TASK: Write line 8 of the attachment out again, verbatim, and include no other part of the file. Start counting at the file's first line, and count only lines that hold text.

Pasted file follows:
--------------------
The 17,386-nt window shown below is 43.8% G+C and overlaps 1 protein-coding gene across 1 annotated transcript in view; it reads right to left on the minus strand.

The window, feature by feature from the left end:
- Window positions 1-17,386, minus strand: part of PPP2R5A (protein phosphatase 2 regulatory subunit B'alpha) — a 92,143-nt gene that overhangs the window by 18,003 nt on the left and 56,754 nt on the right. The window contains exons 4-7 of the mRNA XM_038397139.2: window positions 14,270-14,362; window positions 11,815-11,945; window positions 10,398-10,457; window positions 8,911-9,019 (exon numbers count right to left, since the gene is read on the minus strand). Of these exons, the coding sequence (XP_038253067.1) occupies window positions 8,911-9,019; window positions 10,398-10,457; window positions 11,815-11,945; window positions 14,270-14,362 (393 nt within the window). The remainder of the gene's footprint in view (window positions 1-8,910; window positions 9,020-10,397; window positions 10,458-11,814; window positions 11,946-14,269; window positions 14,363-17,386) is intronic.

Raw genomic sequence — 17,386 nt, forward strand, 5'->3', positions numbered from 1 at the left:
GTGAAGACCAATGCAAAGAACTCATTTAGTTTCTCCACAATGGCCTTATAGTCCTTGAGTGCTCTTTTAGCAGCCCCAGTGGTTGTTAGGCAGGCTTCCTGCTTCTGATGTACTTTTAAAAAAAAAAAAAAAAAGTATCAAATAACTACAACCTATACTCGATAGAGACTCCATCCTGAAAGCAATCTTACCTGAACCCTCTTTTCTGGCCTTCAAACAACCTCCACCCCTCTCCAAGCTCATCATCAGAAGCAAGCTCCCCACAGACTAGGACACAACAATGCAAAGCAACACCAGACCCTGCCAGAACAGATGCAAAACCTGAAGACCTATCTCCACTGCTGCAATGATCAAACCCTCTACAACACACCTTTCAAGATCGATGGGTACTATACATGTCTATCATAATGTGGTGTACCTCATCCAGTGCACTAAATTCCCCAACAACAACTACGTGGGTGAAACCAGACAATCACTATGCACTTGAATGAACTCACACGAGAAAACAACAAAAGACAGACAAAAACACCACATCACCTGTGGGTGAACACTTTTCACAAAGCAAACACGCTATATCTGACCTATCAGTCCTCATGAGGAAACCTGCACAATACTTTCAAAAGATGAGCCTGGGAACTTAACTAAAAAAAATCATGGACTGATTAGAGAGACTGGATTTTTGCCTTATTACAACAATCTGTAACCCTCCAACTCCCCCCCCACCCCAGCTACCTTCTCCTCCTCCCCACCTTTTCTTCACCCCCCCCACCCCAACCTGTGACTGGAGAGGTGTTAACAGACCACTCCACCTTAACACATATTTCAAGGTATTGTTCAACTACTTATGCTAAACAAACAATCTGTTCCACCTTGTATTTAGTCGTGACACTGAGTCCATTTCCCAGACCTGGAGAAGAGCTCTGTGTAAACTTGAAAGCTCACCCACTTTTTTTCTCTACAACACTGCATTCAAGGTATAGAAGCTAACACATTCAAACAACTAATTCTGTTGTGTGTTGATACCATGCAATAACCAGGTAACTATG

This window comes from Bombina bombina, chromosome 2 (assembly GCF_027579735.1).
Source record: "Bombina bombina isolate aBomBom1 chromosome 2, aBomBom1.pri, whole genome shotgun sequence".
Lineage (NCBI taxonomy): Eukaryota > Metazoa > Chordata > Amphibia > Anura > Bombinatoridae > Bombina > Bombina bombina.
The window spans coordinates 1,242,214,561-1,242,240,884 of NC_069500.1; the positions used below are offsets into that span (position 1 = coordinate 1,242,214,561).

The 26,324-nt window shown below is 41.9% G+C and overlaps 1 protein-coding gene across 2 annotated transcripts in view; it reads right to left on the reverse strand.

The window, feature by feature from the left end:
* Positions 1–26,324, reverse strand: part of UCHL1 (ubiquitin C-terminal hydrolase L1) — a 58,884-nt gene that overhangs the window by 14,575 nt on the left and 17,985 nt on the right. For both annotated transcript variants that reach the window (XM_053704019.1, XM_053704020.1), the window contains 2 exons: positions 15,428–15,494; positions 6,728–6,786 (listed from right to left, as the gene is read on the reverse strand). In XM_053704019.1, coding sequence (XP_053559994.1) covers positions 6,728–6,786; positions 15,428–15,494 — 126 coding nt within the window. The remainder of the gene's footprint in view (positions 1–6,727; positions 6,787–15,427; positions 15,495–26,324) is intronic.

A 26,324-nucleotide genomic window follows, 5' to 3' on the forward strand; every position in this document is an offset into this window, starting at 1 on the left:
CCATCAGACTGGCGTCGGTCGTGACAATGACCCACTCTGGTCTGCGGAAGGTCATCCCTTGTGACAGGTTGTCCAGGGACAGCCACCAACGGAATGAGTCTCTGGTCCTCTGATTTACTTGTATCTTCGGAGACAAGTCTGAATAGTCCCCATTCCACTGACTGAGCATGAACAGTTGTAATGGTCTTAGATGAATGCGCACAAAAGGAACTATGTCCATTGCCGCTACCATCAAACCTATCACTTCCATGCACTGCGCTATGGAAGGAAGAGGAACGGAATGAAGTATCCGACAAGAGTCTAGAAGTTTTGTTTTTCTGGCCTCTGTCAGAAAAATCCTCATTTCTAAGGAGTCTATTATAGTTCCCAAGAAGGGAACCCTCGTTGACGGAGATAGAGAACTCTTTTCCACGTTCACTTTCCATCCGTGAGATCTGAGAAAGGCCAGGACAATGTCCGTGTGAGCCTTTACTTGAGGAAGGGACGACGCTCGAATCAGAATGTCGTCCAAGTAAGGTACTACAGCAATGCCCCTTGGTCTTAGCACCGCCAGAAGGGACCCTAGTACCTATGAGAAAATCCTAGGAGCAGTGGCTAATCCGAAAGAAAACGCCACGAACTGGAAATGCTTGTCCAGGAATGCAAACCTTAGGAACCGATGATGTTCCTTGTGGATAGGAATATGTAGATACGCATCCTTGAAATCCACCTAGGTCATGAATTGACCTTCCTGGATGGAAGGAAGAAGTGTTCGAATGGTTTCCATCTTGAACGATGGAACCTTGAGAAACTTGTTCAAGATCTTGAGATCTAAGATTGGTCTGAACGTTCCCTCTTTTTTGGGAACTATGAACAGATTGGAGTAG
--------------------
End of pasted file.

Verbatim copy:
Lineage (NCBI taxonomy): Eukaryota > Metazoa > Chordata > Amphibia > Anura > Bombinatoridae > Bombina > Bombina bombina.